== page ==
PB: The Secret in Their Eyes had to be a special project for you. When you were working on it did you have any idea how well it would be received?
FJ: Oh, no. Absolutely not. Had no idea! I work so much in this industry, but hard to know, I just write and sometimes wonderful surprises happen.
PB: What did the film winning an Oscar do for your career?
FJ: I think it gave me visibility. It allowed me to expand my career, which was happening in Europe. But it helped me to go to the US and United Kingdom and have interesting filmmakers look at my work. And this probably happens to others. It’s not that I didn’t have interesting scores or was proud of other scores, but because this gets a score on a wonderful film, it gets people to check out your other work.
PB: With a film, you are primarily, I would assume, working with the director, and when you work on a television series or mini-series, probably many voices? How does creating a score differ when you are dealing with several different people with several different opinions?
FJ: First of all, I try to listen to all of them to see if they agree or if I find some voices in opposite direction. Art is subjective. I try to hit the red button and get them together and decide what we are going for. For a certain scene, we want to talk about the emotion of the character or tension of the situation, so I have to try to get a summary or condense all those voices and then try to hear my own voice, or it will end up being an empty piece of music.
However, in a TV show you always think in a larger scope. You aren’t just another 12 episodes, you have an arc and you have to respond to the journey of that character. You are always contrasting the importance of the moment against the general journey of the score or the character.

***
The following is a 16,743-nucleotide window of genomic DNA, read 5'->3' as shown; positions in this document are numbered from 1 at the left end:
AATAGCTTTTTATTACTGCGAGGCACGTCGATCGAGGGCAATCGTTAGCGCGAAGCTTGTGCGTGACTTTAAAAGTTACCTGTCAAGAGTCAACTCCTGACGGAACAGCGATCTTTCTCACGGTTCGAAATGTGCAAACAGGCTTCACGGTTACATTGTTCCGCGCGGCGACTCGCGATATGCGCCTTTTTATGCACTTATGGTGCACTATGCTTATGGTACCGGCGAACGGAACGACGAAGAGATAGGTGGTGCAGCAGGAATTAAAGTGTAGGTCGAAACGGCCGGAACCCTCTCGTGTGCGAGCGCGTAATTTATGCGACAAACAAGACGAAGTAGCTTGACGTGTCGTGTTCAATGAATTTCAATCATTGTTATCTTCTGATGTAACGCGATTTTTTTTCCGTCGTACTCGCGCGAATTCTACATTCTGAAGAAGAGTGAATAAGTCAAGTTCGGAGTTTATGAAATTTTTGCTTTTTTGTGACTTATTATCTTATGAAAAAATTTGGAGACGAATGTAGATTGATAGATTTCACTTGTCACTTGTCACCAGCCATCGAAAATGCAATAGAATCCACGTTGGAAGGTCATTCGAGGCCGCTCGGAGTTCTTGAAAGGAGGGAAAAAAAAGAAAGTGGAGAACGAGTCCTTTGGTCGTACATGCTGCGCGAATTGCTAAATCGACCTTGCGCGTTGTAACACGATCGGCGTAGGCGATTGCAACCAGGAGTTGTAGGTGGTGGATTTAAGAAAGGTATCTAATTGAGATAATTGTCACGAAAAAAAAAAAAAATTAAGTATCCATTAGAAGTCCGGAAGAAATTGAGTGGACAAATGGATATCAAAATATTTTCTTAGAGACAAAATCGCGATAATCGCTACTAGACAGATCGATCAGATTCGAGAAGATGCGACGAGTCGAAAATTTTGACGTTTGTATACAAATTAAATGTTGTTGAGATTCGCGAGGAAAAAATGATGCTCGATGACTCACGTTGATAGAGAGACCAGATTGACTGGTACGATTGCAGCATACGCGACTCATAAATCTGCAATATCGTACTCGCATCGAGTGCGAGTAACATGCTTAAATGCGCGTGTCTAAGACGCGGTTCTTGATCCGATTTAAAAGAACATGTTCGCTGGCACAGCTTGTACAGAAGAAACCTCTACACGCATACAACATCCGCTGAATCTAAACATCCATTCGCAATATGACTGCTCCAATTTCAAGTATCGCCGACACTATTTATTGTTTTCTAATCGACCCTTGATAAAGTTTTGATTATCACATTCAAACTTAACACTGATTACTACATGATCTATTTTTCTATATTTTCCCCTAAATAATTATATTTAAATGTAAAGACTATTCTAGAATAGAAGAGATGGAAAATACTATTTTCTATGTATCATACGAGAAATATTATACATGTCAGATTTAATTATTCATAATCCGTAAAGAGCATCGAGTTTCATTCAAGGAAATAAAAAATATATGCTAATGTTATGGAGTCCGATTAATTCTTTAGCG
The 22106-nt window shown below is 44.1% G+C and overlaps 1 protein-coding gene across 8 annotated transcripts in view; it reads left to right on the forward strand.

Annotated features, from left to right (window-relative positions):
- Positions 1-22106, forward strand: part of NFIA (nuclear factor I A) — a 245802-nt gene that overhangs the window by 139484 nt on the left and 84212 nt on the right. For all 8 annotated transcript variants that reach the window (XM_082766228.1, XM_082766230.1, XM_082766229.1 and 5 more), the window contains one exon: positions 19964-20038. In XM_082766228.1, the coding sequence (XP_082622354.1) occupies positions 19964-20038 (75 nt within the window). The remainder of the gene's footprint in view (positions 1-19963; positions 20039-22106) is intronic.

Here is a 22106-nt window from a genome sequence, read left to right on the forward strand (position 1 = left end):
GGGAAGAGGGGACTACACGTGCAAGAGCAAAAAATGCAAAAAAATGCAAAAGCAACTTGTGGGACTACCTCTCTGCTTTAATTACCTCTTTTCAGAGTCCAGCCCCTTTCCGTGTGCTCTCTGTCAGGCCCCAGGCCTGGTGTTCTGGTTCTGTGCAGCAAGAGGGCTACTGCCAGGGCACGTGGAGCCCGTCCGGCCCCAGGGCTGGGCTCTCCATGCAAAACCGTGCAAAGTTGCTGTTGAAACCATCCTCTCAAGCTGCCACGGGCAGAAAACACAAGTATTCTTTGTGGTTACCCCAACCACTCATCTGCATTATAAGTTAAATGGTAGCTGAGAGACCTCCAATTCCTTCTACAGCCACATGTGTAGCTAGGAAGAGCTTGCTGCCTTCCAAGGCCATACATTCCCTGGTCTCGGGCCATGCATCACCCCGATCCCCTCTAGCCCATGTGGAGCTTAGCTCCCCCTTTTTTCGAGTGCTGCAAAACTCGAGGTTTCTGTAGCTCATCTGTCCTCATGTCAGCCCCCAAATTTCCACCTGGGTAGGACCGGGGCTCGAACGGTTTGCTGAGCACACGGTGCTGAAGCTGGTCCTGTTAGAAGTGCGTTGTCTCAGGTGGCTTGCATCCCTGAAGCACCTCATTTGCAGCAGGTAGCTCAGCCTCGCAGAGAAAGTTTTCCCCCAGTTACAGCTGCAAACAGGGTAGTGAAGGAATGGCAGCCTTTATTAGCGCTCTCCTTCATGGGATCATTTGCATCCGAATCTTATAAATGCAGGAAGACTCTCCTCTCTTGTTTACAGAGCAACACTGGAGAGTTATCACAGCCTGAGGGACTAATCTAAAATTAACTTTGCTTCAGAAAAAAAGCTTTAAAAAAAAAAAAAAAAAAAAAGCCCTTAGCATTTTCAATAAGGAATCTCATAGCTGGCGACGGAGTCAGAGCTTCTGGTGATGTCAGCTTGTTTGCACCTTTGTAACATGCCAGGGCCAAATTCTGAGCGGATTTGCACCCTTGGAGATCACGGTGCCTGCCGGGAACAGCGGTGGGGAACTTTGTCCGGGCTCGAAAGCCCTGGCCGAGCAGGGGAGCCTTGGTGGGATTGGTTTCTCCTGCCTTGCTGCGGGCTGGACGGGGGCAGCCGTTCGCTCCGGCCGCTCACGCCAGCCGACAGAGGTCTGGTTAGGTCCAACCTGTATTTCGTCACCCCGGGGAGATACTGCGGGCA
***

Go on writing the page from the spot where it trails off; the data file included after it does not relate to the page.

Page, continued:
PB: When you work on an animated project such as Watership Down (the mini-series on Netflix), are there any differences in your mind between scoring animation vs. live action?
FJ: I think no. My mission is the same. My mission is to go behind the drama, the face of the characters, and the tension of the scene and the unpredictability of the scene. In animation, however, the music canvas can be wider. You can expand yourself a little more without intruding on the film.
PB: What about tackling such an iconic literary work? Any fear?
FJ: Absolutely! All the fears and insecurities that any person can have! For revisiting a piece that was done wonderfully before, that comes from such an incredible novel. But there is always a moment where you left go and you let fears go and just connect to the film. Thank god there is a moment when you just sit at the piano and you just start writing because what connected you to the project is stronger than the fear and that wins and you are able to do the job.
PB: What’s next for you?
FJ: Another difference between Europe and U.S. is they have you sign an NDA.
PB: Guess we’ll just have to wait until the Oscars.
Cover image via Metronome MP.